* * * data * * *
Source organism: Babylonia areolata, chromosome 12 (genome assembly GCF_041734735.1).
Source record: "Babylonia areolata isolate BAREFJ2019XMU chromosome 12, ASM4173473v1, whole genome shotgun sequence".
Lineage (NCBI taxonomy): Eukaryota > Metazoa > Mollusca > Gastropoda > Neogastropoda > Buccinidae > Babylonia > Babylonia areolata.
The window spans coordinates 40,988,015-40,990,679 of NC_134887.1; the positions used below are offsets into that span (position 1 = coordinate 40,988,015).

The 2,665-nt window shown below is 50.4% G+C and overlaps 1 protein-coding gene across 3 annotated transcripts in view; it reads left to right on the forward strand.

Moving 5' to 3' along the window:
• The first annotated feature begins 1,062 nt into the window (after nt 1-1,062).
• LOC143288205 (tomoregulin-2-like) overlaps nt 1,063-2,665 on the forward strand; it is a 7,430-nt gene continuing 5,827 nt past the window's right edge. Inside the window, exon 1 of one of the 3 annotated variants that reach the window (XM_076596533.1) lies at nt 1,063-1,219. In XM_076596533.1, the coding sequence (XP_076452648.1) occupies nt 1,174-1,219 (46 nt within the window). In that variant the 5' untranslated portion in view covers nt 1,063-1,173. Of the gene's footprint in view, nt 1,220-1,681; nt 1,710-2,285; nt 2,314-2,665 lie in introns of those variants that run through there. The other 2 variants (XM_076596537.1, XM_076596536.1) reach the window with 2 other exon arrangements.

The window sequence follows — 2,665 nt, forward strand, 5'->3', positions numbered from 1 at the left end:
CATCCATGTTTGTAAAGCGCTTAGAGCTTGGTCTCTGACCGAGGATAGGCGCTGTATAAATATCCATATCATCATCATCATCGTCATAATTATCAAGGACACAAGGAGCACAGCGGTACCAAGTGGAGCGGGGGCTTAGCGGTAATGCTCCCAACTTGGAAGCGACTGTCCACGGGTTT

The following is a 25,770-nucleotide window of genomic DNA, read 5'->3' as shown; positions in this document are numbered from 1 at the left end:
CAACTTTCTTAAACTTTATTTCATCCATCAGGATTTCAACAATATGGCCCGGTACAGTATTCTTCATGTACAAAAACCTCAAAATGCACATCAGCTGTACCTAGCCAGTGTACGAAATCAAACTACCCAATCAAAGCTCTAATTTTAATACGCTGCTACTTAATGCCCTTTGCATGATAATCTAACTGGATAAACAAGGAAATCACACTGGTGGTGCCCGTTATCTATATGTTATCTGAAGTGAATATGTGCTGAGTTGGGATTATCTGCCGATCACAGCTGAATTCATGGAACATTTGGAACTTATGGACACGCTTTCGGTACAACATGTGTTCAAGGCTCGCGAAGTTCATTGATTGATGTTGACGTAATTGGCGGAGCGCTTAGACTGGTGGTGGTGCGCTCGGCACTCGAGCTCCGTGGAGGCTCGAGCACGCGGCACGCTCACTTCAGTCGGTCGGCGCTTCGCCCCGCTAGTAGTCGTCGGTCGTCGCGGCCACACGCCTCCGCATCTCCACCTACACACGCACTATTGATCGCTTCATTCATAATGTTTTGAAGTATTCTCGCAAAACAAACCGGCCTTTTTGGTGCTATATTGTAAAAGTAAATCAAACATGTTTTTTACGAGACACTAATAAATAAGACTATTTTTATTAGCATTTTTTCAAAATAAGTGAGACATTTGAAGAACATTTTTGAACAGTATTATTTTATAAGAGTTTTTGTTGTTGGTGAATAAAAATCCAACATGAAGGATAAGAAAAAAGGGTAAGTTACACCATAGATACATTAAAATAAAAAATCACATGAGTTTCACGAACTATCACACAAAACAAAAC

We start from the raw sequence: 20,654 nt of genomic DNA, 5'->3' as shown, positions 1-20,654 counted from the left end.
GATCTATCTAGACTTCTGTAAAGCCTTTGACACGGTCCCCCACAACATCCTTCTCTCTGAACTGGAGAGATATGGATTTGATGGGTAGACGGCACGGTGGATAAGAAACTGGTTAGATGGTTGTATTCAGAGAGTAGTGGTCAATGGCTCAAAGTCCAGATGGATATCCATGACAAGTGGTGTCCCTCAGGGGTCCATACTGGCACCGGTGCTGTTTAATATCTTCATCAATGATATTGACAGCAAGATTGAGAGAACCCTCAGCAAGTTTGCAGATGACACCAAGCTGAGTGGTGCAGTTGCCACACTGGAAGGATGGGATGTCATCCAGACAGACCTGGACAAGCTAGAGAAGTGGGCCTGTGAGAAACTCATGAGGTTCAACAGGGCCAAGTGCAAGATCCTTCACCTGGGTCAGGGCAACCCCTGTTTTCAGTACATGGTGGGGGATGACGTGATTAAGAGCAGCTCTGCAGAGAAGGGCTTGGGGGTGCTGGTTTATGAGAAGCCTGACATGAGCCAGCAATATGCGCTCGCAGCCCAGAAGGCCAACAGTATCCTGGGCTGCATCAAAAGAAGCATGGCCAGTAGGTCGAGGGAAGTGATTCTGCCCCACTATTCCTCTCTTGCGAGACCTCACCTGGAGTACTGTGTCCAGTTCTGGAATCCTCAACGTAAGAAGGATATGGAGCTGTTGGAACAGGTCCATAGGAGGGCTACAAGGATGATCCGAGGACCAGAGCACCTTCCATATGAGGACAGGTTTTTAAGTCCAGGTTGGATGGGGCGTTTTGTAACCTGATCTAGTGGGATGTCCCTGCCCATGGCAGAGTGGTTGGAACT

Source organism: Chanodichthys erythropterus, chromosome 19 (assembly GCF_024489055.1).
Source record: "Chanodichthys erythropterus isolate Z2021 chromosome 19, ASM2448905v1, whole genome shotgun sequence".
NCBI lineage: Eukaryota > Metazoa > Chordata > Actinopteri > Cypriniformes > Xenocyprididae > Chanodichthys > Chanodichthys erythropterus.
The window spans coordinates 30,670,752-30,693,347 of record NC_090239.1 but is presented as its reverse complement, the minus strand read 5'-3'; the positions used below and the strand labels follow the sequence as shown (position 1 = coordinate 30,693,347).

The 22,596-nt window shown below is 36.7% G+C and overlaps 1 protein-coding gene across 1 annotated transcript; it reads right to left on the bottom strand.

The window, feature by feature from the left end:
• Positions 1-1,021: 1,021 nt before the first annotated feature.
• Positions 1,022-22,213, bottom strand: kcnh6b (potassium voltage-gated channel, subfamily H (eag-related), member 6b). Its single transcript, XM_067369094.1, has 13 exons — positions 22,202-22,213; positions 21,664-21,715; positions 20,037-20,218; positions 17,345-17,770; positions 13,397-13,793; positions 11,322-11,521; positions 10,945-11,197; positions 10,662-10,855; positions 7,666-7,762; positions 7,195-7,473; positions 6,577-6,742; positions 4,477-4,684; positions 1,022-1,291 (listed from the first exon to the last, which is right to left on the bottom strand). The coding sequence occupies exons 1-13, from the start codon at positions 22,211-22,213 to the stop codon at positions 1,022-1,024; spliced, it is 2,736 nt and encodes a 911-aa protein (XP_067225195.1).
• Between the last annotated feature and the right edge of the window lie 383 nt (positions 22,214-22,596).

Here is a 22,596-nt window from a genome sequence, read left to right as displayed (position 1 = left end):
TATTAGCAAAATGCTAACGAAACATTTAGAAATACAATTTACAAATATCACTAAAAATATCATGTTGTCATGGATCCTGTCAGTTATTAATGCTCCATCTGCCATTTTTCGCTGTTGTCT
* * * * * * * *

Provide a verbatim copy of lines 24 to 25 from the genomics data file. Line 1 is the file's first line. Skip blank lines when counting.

Here is a 22,596-nt window from a genome sequence, read left to right as displayed (position 1 = left end):
TATTAGCAAAATGCTAACGAAACATTTAGAAATACAATTTACAAATATCACTAAAAATATCATGTTGTCATGGATCCTGTCAGTTATTAATGCTCCATCTGCCATTTTTCGCTGTTGTCT